Page 4: T.S. Eliot – Introduction to Blaise Pascal’s PENSEES
There is accordingly something quite different from an influence which would prove Pascal’s weakness; there is a real affinity between his doubt and that of Montaigne; and through the common kinship with Montaigne Pascal is related to the noble and distinguished line of French moralists, from La Rochefoucauld down. In the honesty with which they face the données of the actual world this French tradition has a unique quality in European literature, and in the seventeenth century Hobbes is crude and uncivilised in comparison.
Pascal is a man of the world among ascetics, and an ascetic among men of the world; he had the knowledge of worldliness and the passion of asceticism, and in him the two are fused into an individual whole. The majority of mankind is lazy-minded, incurious, absorbed in vanities, and tepid in emotion, and is therefore incapable of either much doubt or much faith; and when the ordinary man calls himself a sceptic or an unbeliever, that is ordinarily a simple pose, cloaking a disinclination to think anything out to a conclusion. Pascal’s disillusioned analysis of human bondage is sometimes interpreted to mean that Pascal was really and finally an unbeliever, who, in his despair, was incapable of enduring reality and enjoying the heroic satisfaction of the free man’s worship of nothing. His despair, his disillusion, are, however, no illustration of personal weakness; they are perfectly objective, because they are essential moments in the progress of the intellectual soul; and for the type of Pascal they are the analogue of the drought, the dark night, which is an essential stage in the progress of the Christian mystic. A similar despair, when it is arrived at by a diseased character or an impure soul, may issue in the most disastrous consequences though with the most superb manifestations; and thus we get Gulliver’s Travels; but in Pascal we find no such distortion; his despair is in itself more terrible than Swift’s, because our heart tells us that it corresponds exactly to the facts and cannot be dismissed as mental disease; but it was also a despair which was a necessary prelude to, and element in, the joy of faith.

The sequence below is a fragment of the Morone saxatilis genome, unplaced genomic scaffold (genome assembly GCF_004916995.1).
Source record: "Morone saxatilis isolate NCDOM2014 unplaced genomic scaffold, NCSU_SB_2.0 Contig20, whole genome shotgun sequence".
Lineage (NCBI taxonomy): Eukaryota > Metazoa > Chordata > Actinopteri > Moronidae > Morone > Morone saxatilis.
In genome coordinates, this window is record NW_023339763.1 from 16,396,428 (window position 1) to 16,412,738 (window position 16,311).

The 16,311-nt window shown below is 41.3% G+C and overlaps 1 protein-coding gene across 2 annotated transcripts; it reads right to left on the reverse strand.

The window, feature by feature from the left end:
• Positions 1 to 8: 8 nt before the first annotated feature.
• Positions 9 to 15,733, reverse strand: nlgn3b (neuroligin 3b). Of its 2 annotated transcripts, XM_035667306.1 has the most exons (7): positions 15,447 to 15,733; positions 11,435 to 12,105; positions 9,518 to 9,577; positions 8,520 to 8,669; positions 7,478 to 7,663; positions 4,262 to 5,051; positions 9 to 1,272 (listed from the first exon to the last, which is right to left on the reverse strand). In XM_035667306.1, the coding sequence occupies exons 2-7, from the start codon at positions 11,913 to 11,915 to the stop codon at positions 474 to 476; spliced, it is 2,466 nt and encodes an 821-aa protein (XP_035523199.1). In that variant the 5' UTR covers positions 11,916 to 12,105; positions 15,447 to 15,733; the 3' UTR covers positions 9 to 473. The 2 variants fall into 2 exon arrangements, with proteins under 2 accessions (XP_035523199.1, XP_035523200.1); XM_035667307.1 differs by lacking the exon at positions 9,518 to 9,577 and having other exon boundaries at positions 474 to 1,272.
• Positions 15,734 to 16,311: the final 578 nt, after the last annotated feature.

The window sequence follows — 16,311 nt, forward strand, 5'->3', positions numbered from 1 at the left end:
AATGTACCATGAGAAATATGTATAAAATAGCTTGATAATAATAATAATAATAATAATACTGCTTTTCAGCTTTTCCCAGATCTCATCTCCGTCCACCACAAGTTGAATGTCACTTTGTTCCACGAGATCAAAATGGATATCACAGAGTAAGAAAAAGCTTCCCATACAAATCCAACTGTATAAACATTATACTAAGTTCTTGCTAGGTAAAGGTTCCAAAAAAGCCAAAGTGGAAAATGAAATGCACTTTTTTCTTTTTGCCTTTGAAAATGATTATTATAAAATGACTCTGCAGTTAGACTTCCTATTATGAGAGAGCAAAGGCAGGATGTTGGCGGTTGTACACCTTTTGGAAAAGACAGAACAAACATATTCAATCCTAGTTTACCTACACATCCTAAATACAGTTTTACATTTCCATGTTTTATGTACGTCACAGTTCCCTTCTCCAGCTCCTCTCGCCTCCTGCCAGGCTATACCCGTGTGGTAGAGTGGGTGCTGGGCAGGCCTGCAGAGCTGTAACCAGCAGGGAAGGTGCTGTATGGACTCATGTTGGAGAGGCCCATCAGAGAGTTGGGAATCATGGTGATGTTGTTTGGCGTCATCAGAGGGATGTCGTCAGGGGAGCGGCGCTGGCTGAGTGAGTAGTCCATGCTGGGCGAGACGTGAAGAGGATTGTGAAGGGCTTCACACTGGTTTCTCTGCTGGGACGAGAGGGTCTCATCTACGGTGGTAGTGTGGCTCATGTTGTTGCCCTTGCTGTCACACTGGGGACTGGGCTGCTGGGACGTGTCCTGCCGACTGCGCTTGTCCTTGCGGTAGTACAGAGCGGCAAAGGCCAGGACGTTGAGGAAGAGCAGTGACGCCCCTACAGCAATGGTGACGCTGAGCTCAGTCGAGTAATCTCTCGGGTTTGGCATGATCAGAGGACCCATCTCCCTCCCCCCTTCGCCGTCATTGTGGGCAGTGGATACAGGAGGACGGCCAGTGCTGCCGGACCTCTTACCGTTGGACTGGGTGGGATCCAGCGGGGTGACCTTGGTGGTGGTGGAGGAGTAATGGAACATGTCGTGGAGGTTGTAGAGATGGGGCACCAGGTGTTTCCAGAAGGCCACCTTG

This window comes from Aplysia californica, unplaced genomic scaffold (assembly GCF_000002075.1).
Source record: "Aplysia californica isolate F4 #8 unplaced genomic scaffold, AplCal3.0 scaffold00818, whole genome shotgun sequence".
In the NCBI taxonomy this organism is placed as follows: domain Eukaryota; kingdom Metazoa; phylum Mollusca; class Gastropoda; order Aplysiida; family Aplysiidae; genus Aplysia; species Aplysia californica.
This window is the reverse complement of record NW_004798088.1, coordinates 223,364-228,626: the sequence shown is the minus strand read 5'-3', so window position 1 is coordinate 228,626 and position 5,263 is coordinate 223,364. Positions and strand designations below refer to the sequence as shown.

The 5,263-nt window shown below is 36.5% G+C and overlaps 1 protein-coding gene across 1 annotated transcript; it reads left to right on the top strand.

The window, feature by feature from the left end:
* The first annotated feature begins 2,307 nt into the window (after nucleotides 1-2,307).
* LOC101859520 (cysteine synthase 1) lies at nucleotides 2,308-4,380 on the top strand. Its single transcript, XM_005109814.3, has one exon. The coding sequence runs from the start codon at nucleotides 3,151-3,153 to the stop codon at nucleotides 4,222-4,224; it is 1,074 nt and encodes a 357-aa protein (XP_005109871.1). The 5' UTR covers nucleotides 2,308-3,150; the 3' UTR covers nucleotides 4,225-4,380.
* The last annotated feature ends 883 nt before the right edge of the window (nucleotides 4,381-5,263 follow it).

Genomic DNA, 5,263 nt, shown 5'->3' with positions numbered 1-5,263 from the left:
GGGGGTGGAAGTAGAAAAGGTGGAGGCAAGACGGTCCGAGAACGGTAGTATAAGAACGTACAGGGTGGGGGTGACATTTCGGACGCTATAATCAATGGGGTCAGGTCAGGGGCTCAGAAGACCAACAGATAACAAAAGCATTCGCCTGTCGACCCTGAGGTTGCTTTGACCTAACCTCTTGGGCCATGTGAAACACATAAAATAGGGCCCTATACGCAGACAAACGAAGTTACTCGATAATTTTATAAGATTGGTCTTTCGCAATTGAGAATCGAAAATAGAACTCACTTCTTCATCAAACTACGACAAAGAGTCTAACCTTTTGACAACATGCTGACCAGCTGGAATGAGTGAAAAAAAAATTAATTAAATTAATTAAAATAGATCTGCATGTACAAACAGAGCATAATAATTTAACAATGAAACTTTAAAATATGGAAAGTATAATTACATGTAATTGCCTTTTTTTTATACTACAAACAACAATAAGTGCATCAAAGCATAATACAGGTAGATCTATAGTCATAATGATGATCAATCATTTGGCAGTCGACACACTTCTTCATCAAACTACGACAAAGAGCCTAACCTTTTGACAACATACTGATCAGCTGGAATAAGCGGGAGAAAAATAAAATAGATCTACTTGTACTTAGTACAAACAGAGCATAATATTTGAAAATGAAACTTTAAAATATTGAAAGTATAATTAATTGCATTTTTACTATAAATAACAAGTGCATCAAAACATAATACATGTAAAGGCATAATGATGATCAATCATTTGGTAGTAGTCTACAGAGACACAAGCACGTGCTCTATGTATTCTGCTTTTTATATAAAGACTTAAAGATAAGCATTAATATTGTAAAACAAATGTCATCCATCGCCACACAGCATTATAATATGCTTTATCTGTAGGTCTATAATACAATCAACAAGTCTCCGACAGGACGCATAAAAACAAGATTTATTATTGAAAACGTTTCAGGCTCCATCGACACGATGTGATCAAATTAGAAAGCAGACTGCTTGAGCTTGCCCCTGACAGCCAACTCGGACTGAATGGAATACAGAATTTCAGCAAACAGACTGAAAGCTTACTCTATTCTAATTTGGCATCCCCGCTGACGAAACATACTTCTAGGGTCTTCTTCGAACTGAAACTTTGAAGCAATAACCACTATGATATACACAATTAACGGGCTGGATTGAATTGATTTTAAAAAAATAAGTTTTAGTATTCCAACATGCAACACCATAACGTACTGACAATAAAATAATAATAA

I do not wish to enter any further than necessary upon the question of the heterodoxy of Jansenism; and it is no concern of this essay, whether the Five Propositions condemned at Rome were really maintained by Jansenius in his book Augustinus; or whether we should deplore or approve the consequent decay (indeed with some persecution) of Port-Royal. It is impossible to discuss the matter without becoming involved as a controversialist either for or against Rome. But in a man of the type of Pascal—and the type always exists—there is, I think, an ingredient of what may be called Jansenism of temperament, without identifying it with the Jansenism of Jansenius and of other devout and sincere, but not immensely gifted doctors.[B] It is accordingly needful to state in brief what the dangerous doctrine of Jansenius was, without advancing too far into theological refinements. It is recognised in Christian theology—and indeed on a lower plane it is recognised by all men in affairs of daily life—that freewill or the natural effort and ability of the individual man, and also supernatural grace, a gift accorded we know not quite how, are both required, in co-operation, for salvation. Though numerous theologians have set their wits at the problem, it ends in a mystery which we can perceive but not finally decipher. At least, it is obvious that, like any doctrine, a slight excess or deviation to one side or the other will precipitate a heresy. The Pelagians, who were refuted by St. Augustine, emphasised the efficacy of human effort and belittled the importance of supernatural grace. The Calvinists emphasised the degradation of man through Original Sin, and considered mankind so corrupt that the will was of no avail; and thus fell into the doctrine of predestination. It was upon the doctrine of grace according to St. Augustine that the Jansenists relied; and the Augustinus of Jansenius was presented as a sound exposition of the Augustinian views.